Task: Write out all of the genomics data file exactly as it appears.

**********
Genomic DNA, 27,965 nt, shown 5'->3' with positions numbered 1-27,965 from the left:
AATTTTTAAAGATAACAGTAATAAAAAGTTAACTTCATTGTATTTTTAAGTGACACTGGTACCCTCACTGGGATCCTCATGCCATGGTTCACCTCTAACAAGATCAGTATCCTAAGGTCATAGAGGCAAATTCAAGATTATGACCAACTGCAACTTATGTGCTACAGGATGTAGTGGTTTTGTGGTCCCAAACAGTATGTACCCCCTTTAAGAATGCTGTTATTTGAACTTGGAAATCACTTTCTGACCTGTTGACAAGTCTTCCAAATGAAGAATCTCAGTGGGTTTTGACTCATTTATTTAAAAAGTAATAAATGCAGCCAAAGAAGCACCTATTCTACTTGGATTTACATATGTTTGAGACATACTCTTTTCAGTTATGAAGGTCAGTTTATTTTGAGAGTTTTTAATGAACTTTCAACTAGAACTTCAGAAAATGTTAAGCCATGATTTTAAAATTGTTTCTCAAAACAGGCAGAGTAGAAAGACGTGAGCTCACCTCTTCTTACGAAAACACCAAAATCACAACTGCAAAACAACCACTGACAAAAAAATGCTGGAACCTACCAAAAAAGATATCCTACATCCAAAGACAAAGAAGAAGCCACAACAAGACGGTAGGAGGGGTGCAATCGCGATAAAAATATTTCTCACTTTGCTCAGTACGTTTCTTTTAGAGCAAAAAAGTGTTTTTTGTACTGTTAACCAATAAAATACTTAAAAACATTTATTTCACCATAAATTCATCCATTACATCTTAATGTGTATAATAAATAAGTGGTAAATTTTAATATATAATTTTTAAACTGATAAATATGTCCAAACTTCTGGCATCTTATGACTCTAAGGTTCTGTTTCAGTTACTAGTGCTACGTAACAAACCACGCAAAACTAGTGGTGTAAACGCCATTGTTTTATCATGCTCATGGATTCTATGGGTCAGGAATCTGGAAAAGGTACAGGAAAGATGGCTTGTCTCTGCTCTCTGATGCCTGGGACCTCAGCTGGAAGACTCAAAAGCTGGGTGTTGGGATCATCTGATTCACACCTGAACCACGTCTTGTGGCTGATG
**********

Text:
Genomic DNA, 27,965 nt, shown 5'->3' with positions numbered 1-27,965 from the left:
AATTTTTAAAGATAACAGTAATAAAAAGTTAACTTCATTGTATTTTTAAGTGACACTGGTACCCTCACTGGGATCCTCATGCCATGGTTCACCTCTAACAAGATCAGTATCCTAAGGTCATAGAGGCAAATTCAAGATTATGACCAACTGCAACTTATGTGCTACAGGATGTAGTGGTTTTGTGGTCCCAAACAGTATGTACCCCCTTTAAGAATGCTGTTATTTGAACTTGGAAATCACTTTCTGACCTGTTGACAAGTCTTCCAAATGAAGAATCTCAGTGGGTTTTGACTCATTTATTTAAAAAGTAATAAATGCAGCCAAAGAAGCACCTATTCTACTTGGATTTACATATGTTTGAGACATACTCTTTTCAGTTATGAAGGTCAGTTTATTTTGAGAGTTTTTAATGAACTTTCAACTAGAACTTCAGAAAATGTTAAGCCATGATTTTAAAATTGTTTCTCAAAACAGGCAGAGTAGAAAGACGTGAGCTCACCTCTTCTTACGAAAACACCAAAATCACAACTGCAAAACAACCACTGACAAAAAAATGCTGGAACCTACCAAAAAAGATATCCTACATCCAAAGACAAAGAAGAAGCCACAACAAGACGGTAGGAGGGGTGCAATCGCGATAAAAATATTTCTCACTTTGCTCAGTACGTTTCTTTTAGAGCAAAAAAGTGTTTTTTGTACTGTTAACCAATAAAATACTTAAAAACATTTATTTCACCATAAATTCATCCATTACATCTTAATGTGTATAATAAATAAGTGGTAAATTTTAATATATAATTTTTAAACTGATAAATATGTCCAAACTTCTGGCATCTTATGACTCTAAGGTTCTGTTTCAGTTACTAGTGCTACGTAACAAACCACGCAAAACTAGTGGTGTAAACGCCATTGTTTTATCATGCTCATGGATTCTATGGGTCAGGAATCTGGAAAAGGTACAGGAAAGATGGCTTGTCTCTGCTCTCTGATGCCTGGGACCTCAGCTGGAAGACTCAAAAGCTGGGTGTTGGGATCATCTGATTCACACCTGAACCACGTCTTGTGGCTGATG